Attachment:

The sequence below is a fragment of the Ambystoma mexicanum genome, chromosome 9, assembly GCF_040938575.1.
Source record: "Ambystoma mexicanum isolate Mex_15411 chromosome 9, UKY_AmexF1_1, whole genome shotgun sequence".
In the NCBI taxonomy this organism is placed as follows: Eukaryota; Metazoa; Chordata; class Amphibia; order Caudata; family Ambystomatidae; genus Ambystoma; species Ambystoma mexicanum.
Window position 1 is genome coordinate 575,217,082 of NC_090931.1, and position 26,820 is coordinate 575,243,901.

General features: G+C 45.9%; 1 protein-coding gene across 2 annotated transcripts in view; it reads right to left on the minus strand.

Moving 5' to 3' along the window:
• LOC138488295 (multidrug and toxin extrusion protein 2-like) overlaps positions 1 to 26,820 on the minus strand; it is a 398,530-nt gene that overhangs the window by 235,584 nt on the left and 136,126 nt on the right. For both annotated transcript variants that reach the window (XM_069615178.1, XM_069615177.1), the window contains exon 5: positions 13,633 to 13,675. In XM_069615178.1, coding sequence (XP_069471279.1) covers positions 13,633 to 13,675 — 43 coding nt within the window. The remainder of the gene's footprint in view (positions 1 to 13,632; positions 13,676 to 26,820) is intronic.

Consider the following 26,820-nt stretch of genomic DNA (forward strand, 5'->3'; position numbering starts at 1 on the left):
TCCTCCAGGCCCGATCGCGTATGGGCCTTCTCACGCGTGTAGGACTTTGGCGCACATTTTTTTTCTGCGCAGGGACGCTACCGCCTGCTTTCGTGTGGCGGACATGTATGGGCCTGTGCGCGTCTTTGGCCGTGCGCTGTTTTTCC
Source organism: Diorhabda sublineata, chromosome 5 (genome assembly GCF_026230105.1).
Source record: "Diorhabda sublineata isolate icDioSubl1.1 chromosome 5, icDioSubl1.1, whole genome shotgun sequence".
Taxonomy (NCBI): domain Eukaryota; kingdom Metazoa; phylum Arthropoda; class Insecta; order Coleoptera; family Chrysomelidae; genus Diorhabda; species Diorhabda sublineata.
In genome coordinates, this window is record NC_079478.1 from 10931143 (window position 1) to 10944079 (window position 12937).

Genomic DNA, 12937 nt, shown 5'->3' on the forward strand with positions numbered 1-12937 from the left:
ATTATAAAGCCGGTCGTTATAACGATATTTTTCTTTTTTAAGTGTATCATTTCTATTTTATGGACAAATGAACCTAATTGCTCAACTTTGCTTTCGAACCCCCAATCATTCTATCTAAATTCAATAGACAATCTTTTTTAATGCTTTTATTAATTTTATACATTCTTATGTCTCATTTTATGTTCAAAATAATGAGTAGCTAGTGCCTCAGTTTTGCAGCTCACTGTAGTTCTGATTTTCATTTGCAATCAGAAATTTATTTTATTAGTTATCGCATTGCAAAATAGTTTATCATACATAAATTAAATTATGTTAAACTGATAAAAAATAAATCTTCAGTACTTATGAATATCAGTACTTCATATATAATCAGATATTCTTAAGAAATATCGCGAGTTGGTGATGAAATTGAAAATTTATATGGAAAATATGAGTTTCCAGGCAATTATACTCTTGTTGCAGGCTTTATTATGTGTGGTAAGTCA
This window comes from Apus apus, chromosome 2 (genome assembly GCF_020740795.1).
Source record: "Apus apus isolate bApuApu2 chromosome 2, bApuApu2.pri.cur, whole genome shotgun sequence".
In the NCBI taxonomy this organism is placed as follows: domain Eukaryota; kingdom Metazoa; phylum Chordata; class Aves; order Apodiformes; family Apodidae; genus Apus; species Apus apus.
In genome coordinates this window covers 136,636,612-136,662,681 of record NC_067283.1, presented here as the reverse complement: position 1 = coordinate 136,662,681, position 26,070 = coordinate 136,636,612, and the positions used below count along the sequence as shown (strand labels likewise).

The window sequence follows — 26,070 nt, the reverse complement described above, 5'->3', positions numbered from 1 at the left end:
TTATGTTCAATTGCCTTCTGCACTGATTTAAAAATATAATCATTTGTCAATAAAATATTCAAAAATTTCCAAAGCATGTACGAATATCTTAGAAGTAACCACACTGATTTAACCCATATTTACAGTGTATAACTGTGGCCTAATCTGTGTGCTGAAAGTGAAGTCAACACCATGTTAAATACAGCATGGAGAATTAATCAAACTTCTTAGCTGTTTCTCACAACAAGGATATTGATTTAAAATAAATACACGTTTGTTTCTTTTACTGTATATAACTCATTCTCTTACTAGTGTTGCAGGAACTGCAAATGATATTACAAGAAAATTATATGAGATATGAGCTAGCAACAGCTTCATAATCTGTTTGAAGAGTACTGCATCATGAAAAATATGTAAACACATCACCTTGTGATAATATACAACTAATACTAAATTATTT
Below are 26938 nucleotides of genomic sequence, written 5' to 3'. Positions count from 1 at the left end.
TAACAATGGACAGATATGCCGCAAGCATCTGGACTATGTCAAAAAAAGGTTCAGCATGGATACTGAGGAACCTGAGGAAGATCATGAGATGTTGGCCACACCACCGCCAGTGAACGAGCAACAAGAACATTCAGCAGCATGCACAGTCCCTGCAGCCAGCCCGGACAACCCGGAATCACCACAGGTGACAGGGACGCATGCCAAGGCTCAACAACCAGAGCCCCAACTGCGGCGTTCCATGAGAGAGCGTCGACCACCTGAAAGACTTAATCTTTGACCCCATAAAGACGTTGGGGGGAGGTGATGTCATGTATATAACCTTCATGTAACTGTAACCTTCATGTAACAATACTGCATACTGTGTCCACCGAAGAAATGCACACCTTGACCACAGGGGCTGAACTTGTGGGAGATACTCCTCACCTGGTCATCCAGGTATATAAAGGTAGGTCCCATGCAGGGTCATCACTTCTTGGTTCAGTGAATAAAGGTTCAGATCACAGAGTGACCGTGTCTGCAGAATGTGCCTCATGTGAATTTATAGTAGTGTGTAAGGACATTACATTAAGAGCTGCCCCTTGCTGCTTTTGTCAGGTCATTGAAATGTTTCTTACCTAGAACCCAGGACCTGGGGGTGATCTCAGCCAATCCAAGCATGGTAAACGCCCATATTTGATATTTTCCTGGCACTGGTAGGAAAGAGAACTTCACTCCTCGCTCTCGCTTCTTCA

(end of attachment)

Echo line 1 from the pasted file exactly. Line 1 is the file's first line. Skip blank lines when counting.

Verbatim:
The sequence below is a fragment of the Ambystoma mexicanum genome, chromosome 9, assembly GCF_040938575.1.